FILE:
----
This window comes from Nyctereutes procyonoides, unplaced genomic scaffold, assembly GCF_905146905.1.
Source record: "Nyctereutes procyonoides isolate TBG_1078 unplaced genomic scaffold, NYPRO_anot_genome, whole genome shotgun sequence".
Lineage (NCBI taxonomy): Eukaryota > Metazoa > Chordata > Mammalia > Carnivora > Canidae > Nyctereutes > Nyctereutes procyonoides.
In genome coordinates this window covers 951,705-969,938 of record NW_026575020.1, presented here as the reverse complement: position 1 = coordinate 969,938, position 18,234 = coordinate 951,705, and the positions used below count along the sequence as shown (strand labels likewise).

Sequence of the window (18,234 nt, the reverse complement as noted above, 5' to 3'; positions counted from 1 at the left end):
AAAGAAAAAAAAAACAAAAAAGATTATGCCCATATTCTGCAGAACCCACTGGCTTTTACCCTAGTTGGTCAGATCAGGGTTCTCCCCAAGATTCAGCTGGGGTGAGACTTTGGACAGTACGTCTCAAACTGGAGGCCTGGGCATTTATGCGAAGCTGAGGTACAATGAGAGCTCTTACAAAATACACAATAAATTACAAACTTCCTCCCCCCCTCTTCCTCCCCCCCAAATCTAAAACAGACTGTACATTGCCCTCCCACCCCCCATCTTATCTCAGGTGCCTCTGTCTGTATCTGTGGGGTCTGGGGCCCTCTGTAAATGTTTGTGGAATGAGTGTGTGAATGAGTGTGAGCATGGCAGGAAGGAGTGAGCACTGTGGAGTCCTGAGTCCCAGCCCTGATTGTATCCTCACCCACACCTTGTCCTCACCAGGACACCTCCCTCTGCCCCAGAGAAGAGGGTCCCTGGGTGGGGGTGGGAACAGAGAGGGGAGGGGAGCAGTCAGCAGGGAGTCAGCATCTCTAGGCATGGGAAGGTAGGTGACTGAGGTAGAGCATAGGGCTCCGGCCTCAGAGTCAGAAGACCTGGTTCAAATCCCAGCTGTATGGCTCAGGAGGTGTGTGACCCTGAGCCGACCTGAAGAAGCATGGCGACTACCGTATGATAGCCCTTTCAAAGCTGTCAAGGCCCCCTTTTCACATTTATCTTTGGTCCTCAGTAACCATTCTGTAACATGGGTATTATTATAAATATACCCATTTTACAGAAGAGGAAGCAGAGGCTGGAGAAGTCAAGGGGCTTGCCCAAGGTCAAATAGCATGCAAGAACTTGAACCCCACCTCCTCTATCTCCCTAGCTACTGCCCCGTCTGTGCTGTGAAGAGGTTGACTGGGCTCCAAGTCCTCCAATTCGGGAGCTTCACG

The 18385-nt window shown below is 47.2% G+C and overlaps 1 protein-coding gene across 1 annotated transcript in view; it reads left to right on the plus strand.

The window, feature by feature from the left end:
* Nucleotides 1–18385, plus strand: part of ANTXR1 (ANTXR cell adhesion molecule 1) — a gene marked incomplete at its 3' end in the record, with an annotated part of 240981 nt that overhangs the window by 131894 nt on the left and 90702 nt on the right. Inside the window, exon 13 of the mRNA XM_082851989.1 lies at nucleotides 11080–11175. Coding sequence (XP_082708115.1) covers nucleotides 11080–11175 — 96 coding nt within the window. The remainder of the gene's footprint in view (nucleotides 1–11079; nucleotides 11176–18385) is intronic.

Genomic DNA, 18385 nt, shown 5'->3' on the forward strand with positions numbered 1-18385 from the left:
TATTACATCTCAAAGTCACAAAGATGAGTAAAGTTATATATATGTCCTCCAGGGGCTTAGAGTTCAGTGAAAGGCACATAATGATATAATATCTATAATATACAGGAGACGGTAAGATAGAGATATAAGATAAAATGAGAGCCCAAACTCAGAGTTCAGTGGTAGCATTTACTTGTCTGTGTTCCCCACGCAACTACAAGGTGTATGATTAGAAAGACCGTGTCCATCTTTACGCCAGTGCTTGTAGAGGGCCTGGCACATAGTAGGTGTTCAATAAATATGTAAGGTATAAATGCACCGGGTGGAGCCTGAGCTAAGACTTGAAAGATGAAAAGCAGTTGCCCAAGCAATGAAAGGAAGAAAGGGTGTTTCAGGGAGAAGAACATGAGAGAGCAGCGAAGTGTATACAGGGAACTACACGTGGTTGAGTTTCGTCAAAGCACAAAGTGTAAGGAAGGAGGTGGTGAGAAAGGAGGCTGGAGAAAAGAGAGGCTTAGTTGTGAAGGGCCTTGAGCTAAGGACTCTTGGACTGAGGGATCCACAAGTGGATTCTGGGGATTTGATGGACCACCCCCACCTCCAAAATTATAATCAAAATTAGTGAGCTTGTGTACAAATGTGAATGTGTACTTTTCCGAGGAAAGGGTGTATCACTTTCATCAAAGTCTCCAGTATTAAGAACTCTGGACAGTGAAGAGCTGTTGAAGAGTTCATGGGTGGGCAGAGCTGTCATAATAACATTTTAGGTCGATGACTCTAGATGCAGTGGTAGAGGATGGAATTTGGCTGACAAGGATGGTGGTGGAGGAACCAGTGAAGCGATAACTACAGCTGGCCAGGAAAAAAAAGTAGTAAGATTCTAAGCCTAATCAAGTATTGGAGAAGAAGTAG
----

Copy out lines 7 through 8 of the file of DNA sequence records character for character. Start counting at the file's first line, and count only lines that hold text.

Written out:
The 18385-nt window shown below is 47.2% G+C and overlaps 1 protein-coding gene across 1 annotated transcript in view; it reads left to right on the plus strand.

The window, feature by feature from the left end: